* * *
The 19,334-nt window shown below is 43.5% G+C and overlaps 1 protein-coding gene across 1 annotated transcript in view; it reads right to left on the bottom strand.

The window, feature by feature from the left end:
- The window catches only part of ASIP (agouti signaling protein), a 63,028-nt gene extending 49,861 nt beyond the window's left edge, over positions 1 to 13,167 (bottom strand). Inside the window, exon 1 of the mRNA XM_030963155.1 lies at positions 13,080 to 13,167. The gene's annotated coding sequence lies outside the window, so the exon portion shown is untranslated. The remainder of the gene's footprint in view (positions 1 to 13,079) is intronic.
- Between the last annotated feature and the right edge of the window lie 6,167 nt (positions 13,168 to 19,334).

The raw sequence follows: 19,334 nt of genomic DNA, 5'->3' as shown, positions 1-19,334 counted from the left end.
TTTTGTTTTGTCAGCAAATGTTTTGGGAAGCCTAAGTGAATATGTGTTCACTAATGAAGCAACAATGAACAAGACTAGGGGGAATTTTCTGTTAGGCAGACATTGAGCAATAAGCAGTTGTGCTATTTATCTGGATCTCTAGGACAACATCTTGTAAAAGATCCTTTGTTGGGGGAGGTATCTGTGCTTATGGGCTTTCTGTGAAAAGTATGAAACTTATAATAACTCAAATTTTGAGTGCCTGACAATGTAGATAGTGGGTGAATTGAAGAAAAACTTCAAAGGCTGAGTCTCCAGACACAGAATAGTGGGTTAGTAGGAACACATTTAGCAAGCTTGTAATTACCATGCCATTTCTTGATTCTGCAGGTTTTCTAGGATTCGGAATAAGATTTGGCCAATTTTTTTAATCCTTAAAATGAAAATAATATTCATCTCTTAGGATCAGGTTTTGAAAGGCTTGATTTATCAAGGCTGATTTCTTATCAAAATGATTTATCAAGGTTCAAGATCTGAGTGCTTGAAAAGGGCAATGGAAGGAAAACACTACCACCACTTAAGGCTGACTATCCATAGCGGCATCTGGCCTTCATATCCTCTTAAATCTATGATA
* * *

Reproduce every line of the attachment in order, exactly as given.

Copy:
The 19,334-nt window shown below is 43.5% G+C and overlaps 1 protein-coding gene across 1 annotated transcript in view; it reads right to left on the bottom strand.

The window, feature by feature from the left end:
- The window catches only part of ASIP (agouti signaling protein), a 63,028-nt gene extending 49,861 nt beyond the window's left edge, over positions 1 to 13,167 (bottom strand). Inside the window, exon 1 of the mRNA XM_030963155.1 lies at positions 13,080 to 13,167. The gene's annotated coding sequence lies outside the window, so the exon portion shown is untranslated. The remainder of the gene's footprint in view (positions 1 to 13,079) is intronic.
- Between the last annotated feature and the right edge of the window lie 6,167 nt (positions 13,168 to 19,334).

The raw sequence follows: 19,334 nt of genomic DNA, 5'->3' as shown, positions 1-19,334 counted from the left end.
TTTTGTTTTGTCAGCAAATGTTTTGGGAAGCCTAAGTGAATATGTGTTCACTAATGAAGCAACAATGAACAAGACTAGGGGGAATTTTCTGTTAGGCAGACATTGAGCAATAAGCAGTTGTGCTATTTATCTGGATCTCTAGGACAACATCTTGTAAAAGATCCTTTGTTGGGGGAGGTATCTGTGCTTATGGGCTTTCTGTGAAAAGTATGAAACTTATAATAACTCAAATTTTGAGTGCCTGACAATGTAGATAGTGGGTGAATTGAAGAAAAACTTCAAAGGCTGAGTCTCCAGACACAGAATAGTGGGTTAGTAGGAACACATTTAGCAAGCTTGTAATTACCATGCCATTTCTTGATTCTGCAGGTTTTCTAGGATTCGGAATAAGATTTGGCCAATTTTTTTAATCCTTAAAATGAAAATAATATTCATCTCTTAGGATCAGGTTTTGAAAGGCTTGATTTATCAAGGCTGATTTCTTATCAAAATGATTTATCAAGGTTCAAGATCTGAGTGCTTGAAAAGGGCAATGGAAGGAAAACACTACCACCACTTAAGGCTGACTATCCATAGCGGCATCTGGCCTTCATATCCTCTTAAATCTATGATA